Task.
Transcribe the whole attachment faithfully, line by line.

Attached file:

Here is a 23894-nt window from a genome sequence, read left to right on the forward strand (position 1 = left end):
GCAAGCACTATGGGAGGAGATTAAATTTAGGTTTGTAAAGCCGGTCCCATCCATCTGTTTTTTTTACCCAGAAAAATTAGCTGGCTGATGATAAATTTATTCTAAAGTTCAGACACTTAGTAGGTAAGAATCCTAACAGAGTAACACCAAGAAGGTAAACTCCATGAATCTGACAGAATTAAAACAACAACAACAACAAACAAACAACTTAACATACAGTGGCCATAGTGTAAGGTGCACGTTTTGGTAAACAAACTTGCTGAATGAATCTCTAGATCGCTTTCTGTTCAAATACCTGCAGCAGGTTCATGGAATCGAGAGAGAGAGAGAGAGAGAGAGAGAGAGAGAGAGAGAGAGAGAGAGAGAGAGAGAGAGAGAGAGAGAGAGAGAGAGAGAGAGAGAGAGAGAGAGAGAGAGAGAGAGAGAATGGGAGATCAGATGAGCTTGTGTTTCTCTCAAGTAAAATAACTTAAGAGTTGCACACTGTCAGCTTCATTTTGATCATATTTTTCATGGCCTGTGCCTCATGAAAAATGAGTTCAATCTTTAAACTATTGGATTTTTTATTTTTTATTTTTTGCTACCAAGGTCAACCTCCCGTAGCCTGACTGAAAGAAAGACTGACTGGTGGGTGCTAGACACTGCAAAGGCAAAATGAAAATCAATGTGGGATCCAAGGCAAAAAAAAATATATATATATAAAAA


Here is a 23894-nt window from a genome sequence, read left to right on the forward strand (position 1 = left end):
GCAAGCACTATGGGAGGAGATTAAATTTAGGTTTGTAAAGCCGGTCCCATCCATCTGTTTTTTTTACCCAGAAAAATTAGCTGGCTGATGATAAATTTATTCTAAAGTTCAGACACTTAGTAGGTAAGAATCCTAACAGAGTAACACCAAGAAGGTAAACTCCATGAATCTGACAGAATTAAAACAACAACAACAACAAACAAACAACTTAACATACAGTGGCCATAGTGTAAGGTGCACGTTTTGGTAAACAAACTTGCTGAATGAATCTCTAGATCGCTTTCTGTTCAAATACCTGCAGCAGGTTCATGGAATCGAGAGAGAGAGAGAGAGAGAGAGAGAGAGAGAGAGAGAGAGAGAGAGAGAGAGAGAGAGAGAGAGAGAGAGAGAGAGAGAGAGAGAGAGAGAGAGAGAGAGAGAGAGAGAATGGGAGATCAGATGAGCTTGTGTTTCTCTCAAGTAAAATAACTTAAGAGTTGCACACTGTCAGCTTCATTTTGATCATATTTTTCATGGCCTGTGCCTCATGAAAAATGAGTTCAATCTTTAAACTATTGGATTTTTTATTTTTTATTTTTTGCTACCAAGGTCAACCTCCCGTAGCCTGACTGAAAGAAAGACTGACTGGTGGGTGCTAGACACTGCAAAGGCAAAATGAAAATCAATGTGGGATCCAAGGCAAAAAAAAATATATATATATAAAAA